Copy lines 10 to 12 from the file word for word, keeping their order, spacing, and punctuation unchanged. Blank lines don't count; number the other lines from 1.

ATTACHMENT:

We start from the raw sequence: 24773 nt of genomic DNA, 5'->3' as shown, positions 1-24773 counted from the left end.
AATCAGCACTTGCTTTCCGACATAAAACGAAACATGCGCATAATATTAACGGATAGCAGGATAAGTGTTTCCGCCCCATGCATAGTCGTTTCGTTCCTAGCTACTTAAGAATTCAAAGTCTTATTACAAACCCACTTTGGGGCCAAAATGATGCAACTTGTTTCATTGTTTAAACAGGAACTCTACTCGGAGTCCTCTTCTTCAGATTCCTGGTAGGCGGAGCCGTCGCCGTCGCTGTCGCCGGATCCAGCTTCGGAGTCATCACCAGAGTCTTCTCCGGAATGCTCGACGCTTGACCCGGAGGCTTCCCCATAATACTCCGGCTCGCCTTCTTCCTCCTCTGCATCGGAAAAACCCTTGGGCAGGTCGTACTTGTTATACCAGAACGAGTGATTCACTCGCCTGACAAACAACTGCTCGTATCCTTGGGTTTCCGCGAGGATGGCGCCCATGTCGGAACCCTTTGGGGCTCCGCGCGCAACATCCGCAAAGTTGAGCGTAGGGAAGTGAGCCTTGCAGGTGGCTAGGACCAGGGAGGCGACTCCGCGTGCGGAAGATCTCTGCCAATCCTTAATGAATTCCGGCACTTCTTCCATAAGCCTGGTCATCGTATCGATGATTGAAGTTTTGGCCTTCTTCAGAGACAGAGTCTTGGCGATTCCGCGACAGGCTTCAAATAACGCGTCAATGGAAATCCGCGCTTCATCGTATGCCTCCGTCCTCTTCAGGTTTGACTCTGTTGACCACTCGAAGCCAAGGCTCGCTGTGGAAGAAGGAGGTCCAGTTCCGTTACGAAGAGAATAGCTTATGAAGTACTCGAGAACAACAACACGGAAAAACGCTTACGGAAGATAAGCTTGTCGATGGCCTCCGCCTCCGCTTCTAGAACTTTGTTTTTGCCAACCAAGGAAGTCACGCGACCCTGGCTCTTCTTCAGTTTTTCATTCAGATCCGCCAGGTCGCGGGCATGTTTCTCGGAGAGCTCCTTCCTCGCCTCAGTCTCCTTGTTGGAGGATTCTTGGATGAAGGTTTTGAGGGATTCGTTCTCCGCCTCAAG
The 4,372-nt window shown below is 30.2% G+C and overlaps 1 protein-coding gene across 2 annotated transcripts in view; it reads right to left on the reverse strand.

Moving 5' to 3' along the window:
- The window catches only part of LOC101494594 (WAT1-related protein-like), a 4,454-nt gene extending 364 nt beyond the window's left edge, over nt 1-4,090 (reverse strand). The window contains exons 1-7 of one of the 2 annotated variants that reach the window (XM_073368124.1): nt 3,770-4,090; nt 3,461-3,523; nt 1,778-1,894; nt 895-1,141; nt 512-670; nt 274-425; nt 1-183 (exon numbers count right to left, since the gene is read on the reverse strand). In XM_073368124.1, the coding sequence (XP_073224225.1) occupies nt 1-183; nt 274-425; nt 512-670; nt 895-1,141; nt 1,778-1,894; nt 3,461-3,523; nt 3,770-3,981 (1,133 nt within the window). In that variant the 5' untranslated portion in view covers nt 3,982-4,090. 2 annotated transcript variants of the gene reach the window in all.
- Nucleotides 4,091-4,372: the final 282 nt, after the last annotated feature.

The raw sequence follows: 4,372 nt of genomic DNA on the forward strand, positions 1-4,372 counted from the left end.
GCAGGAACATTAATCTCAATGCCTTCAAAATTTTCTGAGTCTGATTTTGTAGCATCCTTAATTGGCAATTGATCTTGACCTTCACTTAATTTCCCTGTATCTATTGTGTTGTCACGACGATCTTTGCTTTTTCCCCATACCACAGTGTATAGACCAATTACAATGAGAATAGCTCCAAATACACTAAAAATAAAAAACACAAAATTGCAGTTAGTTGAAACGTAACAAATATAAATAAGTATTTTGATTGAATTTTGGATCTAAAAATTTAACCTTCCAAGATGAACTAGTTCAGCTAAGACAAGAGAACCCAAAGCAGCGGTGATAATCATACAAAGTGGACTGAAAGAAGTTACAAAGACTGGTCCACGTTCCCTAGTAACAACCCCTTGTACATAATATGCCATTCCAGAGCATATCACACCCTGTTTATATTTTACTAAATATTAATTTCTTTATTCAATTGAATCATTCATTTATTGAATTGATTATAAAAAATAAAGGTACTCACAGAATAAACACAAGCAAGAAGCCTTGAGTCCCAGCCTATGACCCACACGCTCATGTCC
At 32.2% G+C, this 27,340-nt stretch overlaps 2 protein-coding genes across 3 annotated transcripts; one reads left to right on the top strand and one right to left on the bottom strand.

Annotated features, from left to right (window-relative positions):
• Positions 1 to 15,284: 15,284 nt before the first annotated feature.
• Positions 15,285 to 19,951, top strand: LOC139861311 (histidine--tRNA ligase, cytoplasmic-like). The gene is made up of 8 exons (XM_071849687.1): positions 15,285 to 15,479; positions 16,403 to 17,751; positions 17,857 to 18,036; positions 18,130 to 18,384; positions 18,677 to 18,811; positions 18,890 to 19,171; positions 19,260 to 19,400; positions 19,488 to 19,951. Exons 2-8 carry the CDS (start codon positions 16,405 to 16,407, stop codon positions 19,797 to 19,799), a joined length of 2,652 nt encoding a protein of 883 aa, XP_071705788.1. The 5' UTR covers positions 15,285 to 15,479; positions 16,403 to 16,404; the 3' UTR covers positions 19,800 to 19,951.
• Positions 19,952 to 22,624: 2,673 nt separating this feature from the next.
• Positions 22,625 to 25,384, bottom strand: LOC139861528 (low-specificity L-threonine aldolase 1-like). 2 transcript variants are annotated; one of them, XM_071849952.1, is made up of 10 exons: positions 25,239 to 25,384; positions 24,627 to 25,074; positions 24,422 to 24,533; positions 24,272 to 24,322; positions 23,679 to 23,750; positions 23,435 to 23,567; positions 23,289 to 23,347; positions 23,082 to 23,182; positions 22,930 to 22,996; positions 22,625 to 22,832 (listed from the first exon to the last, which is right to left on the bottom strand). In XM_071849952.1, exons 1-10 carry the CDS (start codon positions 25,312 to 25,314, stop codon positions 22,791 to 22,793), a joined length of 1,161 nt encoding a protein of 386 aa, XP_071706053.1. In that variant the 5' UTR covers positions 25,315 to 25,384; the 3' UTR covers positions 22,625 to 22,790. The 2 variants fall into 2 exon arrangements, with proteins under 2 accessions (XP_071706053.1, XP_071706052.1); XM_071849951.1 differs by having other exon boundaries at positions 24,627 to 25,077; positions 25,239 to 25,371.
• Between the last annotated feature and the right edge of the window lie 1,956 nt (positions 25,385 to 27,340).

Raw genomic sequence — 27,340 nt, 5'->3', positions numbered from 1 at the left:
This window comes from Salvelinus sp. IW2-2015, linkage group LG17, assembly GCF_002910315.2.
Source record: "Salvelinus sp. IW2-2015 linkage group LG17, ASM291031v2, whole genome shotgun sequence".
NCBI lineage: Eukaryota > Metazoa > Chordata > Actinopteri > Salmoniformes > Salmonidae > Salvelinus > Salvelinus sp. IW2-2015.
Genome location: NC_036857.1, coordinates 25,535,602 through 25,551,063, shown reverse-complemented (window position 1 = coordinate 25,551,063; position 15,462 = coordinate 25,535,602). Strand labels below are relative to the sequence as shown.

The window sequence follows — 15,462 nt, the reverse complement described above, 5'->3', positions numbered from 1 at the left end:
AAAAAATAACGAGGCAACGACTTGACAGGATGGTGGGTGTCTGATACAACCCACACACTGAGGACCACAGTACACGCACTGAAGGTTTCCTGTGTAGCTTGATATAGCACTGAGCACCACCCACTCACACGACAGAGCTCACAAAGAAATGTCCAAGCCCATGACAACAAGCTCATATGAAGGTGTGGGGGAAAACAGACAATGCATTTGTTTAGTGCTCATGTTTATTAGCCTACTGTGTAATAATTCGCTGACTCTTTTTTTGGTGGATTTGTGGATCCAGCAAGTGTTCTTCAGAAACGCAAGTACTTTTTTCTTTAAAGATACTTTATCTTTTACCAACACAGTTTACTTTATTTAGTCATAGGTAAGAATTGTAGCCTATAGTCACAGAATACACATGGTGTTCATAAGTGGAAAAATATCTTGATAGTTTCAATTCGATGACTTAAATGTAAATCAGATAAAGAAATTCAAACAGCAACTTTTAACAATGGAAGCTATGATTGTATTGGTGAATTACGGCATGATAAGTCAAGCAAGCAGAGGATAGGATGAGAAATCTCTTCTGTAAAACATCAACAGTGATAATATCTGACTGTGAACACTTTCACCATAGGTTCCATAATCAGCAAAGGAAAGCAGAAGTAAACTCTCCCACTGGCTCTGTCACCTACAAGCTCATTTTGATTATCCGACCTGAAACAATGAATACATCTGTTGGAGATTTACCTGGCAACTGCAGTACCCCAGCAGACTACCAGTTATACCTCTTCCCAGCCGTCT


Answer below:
Annotated features, from left to right (window-relative positions):
• Positions 1 to 15,284: 15,284 nt before the first annotated feature.
• Positions 15,285 to 19,951, top strand: LOC139861311 (histidine--tRNA ligase, cytoplasmic-like). The gene is made up of 8 exons (XM_071849687.1): positions 15,285 to 15,479; positions 16,403 to 17,751; positions 17,857 to 18,036; positions 18,130 to 18,384; positions 18,677 to 18,811; positions 18,890 to 19,171; positions 19,260 to 19,400; positions 19,488 to 19,951. Exons 2-8 carry the CDS (start codon positions 16,405 to 16,407, stop codon positions 19,797 to 19,799), a joined length of 2,652 nt encoding a protein of 883 aa, XP_071705788.1. The 5' UTR covers positions 15,285 to 15,479; positions 16,403 to 16,404; the 3' UTR covers positions 19,800 to 19,951.